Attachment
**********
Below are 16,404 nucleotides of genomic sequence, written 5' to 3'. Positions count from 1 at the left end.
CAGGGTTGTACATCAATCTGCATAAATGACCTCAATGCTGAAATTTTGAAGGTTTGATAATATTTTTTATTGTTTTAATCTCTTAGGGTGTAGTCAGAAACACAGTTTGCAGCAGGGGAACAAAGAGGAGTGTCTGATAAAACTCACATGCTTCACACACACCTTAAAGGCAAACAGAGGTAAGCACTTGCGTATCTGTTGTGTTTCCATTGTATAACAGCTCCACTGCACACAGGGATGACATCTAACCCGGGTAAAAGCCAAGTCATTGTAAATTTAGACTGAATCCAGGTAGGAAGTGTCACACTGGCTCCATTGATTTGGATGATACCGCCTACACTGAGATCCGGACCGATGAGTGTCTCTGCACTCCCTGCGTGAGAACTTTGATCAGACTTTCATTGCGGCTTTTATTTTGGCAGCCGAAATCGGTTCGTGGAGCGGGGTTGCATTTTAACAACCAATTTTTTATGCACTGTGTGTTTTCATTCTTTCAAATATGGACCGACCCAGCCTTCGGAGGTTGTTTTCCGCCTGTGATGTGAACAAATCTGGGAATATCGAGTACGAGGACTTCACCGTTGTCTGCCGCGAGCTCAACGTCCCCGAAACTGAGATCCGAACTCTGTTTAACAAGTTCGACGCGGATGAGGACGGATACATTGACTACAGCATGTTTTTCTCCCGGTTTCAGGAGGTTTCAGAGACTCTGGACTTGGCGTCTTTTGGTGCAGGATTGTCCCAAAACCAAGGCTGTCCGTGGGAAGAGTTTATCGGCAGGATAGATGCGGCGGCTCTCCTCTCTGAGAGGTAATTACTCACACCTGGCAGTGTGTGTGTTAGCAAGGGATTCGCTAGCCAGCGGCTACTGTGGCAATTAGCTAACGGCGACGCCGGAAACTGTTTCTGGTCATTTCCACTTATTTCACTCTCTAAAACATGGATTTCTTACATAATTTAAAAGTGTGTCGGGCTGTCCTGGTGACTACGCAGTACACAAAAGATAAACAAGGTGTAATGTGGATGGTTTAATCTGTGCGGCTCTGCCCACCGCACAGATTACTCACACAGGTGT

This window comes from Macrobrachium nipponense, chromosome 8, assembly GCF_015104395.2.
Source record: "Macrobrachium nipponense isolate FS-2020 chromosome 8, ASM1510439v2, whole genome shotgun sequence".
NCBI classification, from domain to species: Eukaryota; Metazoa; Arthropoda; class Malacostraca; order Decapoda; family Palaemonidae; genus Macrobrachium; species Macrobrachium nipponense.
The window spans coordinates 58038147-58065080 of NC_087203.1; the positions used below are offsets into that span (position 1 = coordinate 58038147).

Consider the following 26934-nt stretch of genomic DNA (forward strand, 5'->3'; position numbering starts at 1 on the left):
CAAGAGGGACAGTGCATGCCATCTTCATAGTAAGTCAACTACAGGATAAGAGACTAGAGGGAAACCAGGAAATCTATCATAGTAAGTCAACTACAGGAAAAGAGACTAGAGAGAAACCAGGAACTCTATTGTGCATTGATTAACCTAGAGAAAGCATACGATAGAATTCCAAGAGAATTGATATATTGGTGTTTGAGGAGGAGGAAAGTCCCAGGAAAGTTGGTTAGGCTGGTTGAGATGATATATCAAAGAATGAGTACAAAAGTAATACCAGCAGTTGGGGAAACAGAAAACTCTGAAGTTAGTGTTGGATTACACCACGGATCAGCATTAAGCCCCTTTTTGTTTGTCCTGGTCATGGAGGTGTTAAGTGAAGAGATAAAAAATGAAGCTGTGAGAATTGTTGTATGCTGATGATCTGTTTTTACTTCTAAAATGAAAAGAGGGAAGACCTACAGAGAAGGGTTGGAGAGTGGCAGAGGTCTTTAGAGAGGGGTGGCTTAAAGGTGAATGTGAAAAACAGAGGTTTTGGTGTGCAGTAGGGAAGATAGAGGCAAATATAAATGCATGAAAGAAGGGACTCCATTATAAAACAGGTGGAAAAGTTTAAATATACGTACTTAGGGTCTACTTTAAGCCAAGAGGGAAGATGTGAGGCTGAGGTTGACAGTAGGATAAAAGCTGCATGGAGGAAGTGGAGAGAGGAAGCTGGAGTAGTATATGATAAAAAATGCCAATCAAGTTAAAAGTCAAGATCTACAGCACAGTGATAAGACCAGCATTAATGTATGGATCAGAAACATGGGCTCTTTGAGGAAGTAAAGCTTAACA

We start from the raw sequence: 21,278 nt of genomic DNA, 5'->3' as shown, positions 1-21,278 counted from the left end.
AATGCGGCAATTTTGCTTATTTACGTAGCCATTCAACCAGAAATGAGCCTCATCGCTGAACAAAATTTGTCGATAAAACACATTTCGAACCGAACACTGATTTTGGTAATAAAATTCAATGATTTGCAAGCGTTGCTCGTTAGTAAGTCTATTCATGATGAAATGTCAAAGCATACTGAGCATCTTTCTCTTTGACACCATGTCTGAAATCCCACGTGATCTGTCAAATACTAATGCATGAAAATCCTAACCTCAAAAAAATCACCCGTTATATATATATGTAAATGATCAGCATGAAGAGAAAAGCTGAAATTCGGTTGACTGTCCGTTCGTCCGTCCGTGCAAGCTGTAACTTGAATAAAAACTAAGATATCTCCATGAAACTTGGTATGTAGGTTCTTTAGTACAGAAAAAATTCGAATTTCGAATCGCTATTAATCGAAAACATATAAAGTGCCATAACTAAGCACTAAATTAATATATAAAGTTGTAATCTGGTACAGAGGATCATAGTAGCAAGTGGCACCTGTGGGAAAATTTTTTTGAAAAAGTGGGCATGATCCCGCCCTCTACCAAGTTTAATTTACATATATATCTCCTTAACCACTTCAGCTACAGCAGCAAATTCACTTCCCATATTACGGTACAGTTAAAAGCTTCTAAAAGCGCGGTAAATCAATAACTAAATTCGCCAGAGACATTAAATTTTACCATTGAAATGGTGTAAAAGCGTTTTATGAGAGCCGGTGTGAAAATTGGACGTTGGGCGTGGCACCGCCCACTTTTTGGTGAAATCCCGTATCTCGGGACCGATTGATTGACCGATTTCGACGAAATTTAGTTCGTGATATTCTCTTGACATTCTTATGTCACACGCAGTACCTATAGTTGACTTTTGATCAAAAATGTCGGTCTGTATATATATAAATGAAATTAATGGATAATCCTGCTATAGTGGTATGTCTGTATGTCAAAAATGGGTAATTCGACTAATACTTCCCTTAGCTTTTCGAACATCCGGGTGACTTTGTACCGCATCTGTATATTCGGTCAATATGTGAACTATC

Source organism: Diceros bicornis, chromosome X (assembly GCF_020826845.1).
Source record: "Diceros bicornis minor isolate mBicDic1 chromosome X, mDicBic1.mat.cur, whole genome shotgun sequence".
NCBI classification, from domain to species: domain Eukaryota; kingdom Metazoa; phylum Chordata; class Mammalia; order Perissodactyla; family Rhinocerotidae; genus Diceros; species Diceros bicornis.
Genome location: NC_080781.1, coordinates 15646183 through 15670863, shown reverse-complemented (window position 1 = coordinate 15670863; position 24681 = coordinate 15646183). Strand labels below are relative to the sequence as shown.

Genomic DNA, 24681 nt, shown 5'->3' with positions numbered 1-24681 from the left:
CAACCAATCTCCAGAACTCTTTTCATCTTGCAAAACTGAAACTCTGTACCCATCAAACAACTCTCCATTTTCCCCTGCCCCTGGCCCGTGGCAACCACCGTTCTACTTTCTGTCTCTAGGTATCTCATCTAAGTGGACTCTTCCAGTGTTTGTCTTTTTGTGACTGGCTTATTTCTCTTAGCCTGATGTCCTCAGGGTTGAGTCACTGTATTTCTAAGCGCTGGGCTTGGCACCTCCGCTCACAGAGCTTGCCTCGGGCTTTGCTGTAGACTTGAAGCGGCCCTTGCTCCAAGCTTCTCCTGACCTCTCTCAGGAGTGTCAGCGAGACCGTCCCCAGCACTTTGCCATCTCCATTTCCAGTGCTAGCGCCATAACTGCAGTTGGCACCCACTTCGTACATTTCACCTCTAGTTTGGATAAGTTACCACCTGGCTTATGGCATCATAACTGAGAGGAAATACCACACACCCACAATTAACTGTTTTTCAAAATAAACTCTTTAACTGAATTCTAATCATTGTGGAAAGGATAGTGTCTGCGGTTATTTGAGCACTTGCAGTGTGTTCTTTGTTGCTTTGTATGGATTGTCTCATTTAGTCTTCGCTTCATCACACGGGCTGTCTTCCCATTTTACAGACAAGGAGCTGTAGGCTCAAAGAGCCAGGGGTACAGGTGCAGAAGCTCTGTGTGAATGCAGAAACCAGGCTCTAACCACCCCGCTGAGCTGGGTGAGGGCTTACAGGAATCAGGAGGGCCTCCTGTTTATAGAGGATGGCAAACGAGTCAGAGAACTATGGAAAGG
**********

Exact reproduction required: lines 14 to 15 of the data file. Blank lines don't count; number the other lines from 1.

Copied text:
Genome location: NC_080781.1, coordinates 15646183 through 15670863, shown reverse-complemented (window position 1 = coordinate 15670863; position 24681 = coordinate 15646183). Strand labels below are relative to the sequence as shown.

Genomic DNA, 24681 nt, shown 5'->3' with positions numbered 1-24681 from the left: